A Lesson from Lennon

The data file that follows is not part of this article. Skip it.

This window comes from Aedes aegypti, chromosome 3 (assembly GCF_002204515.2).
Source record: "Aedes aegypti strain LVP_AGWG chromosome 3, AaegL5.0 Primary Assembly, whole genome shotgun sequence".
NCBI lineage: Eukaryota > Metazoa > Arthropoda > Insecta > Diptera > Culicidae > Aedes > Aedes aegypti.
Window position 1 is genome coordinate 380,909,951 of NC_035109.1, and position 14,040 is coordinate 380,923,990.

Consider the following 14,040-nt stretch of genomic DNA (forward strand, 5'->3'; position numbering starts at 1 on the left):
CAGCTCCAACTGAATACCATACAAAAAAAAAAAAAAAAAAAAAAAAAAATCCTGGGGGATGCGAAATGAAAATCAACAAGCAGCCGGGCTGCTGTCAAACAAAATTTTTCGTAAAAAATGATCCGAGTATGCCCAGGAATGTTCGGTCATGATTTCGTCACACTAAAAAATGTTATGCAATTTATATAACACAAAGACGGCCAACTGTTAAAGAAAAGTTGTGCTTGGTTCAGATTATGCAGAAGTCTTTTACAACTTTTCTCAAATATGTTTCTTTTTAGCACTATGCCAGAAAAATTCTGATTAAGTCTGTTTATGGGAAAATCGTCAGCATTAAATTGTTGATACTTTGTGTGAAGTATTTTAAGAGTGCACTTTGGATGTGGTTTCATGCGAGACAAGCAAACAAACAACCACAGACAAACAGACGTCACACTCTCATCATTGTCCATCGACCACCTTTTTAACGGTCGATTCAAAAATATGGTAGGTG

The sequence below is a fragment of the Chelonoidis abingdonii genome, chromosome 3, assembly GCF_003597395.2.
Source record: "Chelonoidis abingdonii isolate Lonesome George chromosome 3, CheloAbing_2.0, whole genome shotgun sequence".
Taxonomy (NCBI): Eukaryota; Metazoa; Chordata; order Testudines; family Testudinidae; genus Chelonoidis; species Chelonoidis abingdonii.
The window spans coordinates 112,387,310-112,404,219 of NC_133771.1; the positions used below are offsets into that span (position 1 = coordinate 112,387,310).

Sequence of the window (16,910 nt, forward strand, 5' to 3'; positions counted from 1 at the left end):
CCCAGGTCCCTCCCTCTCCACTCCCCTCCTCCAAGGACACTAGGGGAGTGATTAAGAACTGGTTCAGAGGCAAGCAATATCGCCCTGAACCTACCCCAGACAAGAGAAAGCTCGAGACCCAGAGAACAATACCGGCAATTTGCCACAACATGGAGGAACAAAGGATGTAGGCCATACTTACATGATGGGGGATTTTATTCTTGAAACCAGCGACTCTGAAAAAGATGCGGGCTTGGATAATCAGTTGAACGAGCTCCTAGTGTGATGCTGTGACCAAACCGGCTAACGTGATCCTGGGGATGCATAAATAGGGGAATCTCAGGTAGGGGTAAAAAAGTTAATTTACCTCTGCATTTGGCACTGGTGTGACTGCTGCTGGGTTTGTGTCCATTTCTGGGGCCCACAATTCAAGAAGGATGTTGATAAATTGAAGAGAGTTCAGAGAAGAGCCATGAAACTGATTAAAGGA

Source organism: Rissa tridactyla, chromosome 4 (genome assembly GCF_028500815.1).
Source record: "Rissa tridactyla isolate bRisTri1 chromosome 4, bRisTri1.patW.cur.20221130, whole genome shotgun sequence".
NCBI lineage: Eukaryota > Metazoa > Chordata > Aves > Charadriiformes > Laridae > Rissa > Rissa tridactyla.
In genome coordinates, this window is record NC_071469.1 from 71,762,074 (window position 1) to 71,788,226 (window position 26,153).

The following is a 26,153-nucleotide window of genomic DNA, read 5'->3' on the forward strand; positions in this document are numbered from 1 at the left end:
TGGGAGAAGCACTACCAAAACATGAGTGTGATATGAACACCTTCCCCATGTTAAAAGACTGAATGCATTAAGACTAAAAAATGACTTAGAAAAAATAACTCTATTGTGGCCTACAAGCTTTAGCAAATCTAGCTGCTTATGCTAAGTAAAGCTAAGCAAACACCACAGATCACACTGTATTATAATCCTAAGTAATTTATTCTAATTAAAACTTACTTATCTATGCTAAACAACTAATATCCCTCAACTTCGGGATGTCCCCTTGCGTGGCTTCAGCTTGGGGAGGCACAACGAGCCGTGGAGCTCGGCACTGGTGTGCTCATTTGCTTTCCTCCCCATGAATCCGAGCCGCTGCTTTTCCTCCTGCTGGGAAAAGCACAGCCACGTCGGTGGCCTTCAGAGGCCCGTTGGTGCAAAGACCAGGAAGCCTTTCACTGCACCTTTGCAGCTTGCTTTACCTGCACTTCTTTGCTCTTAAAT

I don’t care too much for money; money can’t buy me love. -The Beatles I saw a lot of faces this spring break. It began in Florida. The faces were all variations of tan, from the young and freckled, content in a laid-back lifestyle of surf and sand to the wrinkled and relaxed, saturated with the pleasantries of wealthy retirement. I spent the first half of break soaking up the sunshine and drinking smoothies, driving around with the sun roof open and “Can’t Buy Me Love” blasting loud. This carefree week stood in utter juxtaposition to the second half of break. After an hour-long flight to Oakland International Airport, I found myself in an entirely different world. Sure, the weather was still warm and breezy, the Pacific Ocean just as vast and blue as the Atlantic, but the similarities ended there. Living with three other girls in a dorm room half the size of my own in a San Francisco youth hostel was nothing like my luxurious bedroom in Sarasota. The view out of my window was no longer of palm trees and a glimmering lagoon, but of the brick wall of a run-down tenement next door. At night, my spring-break lullaby of waves and crickets switched tracks to a cycle of police and ambulance sirens, honking cars and shouts from the streets. My trip to the Tenderloin, the most dangerous, drug-laden part of San Francisco, was far from the wonderfully aimless week I had spent in Florida. I had traveled to San Francisco to learn more about hunger and homelessness, and to actually do something about the suffering I constantly hear about on the news. I wanted to put a face to the statistics, because as daunting as the facts are — over three million Americans will sleep on the streets tonight — the personal stories of these people are what can truly hit home. So there I was in the Tenderloin, half-expecting to find myself in a horror scene à la Hostel by the end of the week. I fully expected to find a lot of miserable street-dwellers, brought down to depression by their bad luck or bad choices. What I found was something I could not have expected, something the media never portrayed to me. Volunteering at locations like Glide Memorial Church, where I served meals to hundreds, the Canon Kip Senior Center, where I played bingo with homeless seniors, and the Community Hospitality House, where I sorted through art by homeless artists, I found something that confused me at the time and puzzles me still. The homeless were not the helpless, huddled masses I had imagined. Their faces were dirt-caked and worn for sure, but there was something in their eyes that I had not seen in any of those sated faces in Florida. They were tired and hungry, but somehow, the vast majority of those I met were happy and hopeful. The men and women I served at Glide were more polite and grateful than many of those I’ve sat down to dine with in the most formal of settings. And while a few of the paintings I organized at the Hospitality House expressed sadness, many were light and funny drawings with clever captions, and even more were beautiful and elaborate expressions of hope. I didn’t know what to make of it all. Why were these people so kind to me when they could have felt spiteful, resenting me for having been born into privilege while they worked to escape the poverty they had no say in? And, most disturbingly, what is it that the well-off are missing in their lives that many of the homeless people I encountered have found? We joke about retail therapy and how much we just need Starbucks to survive. But, really, who are we kidding but ourselves? A five-dollar cup of coffee and a pair of $150 jeans isn’t going to make you any happier. On a greater scale, graduating from an Ivy League college or living on a five-acre estate can’t be equated with contentment. It can certainly mean academic success and financial security, but it is by no means a FastPass to happiness. Realistically, this does not mean that we need to sacrifice our wallets and burn down our homes in order to be at peace with ourselves. We do need, however, to realize that we can live with so much less. All the excess in our lives is blocking our view of the big picture. Gratitude, humility, and love, sentiments I found in soup kitchens and shelters in Tenderloin, San Francisco are far more fulfilling than the privileged lifestyle and materialistic mentality I saw in Florida. At Canon Kip, I spoke with an old veteran, who could hardly hear me as I tried to make conversation with him in Tagalog, my mother’s native language. I thought that perhaps he was only smiling at me to keep from laughing at my broken attempt to speak his language. But then, as he rolled away in his old wheelchair, he pulled my head close and whispered to me: Mahal kita. I love you. And I felt it, a tiny, perhaps insignificant, moment of understanding. We must care for those who come our way and appreciate what we have been blessed with. The Beatles were right; you really can’t buy me love. Jenn Schaffer is a two-year Lower.